– “Can we all get along?” Rodney King III
Is your performance management system identifying your organization’s best leaders or it’s best doers? Are they being rewarded for their individual performance, or are they being recognized for how successful they’re making their team?
Do they get ahead by being competitive and striving to be the best, or do you value and promote those who collaborate and strive to make the company its best?
I’ve got the stick for a minute.
Late in my military career, I was blessed to command a fantastic group of diverse, talented and motivated Airmen. The only part that wasn’t awesome was that we lacked sufficient personnel and resources to be fully capable of executing our assigned missions. Often, we found ourselves in a situation which pitted me against my peers in a competition for more – more people, more money, more equipment, and more priority.
I initially thought it was the perfect job for me, because I’d spent most of my career competing for more.
Unfortunately (for me), my boss cared more about getting along and expected me to play well with others. After a little attitude adjustment, I found that collaborating with the other leaders – cross-training and developing people, and sharing the recognition accolades when their folks were involved – made us all more effective and successful.
Collectively, our teams’ successes made the entire organization more mission capable and successful.
Why did I feel it necessary to be so competitive? Because I was developed under a performance management system that encouraged individuals to be the best of the best, not collaborative and supportive. After all, we only want the best to be the leaders of our military forces, right?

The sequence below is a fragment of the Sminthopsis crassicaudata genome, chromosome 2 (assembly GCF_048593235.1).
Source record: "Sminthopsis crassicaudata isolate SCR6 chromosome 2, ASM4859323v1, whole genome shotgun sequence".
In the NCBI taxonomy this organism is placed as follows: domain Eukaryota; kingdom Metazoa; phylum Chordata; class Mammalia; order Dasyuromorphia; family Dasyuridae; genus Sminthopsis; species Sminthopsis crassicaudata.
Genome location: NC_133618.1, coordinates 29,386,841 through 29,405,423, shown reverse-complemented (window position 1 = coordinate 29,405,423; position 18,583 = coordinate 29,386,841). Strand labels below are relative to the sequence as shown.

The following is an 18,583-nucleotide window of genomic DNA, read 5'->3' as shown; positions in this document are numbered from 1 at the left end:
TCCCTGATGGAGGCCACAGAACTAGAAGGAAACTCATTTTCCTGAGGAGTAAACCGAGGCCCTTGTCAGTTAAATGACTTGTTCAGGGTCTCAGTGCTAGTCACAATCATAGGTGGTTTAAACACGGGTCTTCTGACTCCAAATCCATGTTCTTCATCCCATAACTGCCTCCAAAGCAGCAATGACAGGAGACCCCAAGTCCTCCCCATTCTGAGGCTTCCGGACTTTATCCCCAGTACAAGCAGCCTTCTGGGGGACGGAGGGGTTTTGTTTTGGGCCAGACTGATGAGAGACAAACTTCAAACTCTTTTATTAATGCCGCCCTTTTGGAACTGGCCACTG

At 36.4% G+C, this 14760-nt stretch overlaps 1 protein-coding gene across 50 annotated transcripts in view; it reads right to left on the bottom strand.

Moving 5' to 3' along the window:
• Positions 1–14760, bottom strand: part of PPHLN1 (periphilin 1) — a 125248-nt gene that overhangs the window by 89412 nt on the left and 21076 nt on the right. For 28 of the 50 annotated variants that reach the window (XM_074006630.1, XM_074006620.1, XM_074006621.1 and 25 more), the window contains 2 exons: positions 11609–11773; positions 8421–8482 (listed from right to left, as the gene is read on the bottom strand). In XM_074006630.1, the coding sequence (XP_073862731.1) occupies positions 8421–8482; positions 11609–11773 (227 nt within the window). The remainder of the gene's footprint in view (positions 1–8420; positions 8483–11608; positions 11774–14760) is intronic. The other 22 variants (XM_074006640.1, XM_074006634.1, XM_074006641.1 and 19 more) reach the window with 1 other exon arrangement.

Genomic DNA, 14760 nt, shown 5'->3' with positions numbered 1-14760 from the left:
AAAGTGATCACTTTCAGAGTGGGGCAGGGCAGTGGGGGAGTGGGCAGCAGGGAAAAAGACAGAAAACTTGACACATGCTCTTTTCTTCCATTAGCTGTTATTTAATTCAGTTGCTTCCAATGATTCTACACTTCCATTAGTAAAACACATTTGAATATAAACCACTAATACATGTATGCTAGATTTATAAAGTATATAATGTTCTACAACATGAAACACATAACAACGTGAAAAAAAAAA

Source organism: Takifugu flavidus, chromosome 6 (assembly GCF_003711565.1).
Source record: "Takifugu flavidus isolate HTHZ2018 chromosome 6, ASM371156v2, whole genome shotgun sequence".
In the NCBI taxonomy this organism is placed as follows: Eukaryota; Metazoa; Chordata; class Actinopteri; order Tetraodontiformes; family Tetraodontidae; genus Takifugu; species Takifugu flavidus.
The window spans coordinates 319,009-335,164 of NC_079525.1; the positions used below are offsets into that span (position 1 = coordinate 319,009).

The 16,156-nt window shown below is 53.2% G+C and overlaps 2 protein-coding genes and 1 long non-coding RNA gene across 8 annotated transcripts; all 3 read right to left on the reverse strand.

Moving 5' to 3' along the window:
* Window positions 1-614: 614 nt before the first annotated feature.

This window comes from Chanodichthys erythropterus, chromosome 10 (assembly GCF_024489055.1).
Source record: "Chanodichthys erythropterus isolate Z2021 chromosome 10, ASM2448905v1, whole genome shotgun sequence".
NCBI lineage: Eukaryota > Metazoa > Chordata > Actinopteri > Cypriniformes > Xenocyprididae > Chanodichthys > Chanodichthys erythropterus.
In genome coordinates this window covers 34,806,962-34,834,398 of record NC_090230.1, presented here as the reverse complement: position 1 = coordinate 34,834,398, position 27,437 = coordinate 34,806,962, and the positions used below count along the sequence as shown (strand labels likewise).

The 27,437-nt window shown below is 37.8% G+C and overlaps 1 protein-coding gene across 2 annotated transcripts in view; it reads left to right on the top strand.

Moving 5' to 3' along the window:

And you probably want the best in your company to lead your employees. Who doesn’t?
But, when a rewards system keeps people focused on what they do and not why they do it, they become more competitive than collaborative. They put a priority on individual accomplishments and technical competence and miss out on the people skills development that comes from succeeding – or failing – as part of a team. Ultimately, the business suffers when decisions are made without considering what’s best for the organization as a whole.
It gets worse when you promote the best doer to be an unprepared manager, but that’s a subject for a different day.
I’ve read a lot of management job descriptions with sentences that start “Leads this…” and “Leads that…” However, I have yet to see a single performance review process that actually grades people on their leadership. Not that those systems don’t exist; I just haven’t seen one in practice.
Instead, we give managers credit for what their teams accomplish without helping them understand how their accomplishments contribute to the success of their department, the company, and the clients. In my example above, I was focused on how successful we could be instead of how successful WE (get it, the royal WE?) could be.
When you unwittingly pit employees against each other – especially at executive levels – you end up with people who spend their time jockeying for position, competing for resources, and vying for attention and recognition.
They end up focused on themselves, not the organization and certainly not the people they’re charged to lead. Too many senior leadership “teams” pretend to get along, while everyone below them on the food chain knows it’s just contrived collegiality. They talk a good game, but what they’re really playing is “what’s in it for me,” and their people and the company are suffering for it.
What does your performance review process encourage? Is it about their contribution to the larger effort?
Can they tell that their performance is judged by how successful they’ve made others, or are they too concerned about how they’re doing compared to others?
Don’t wait for HR to change the system. Have the conversations now that set different expectations for 2018! Make it the Year of Collaboration and Success.
It’s up to you, leaders.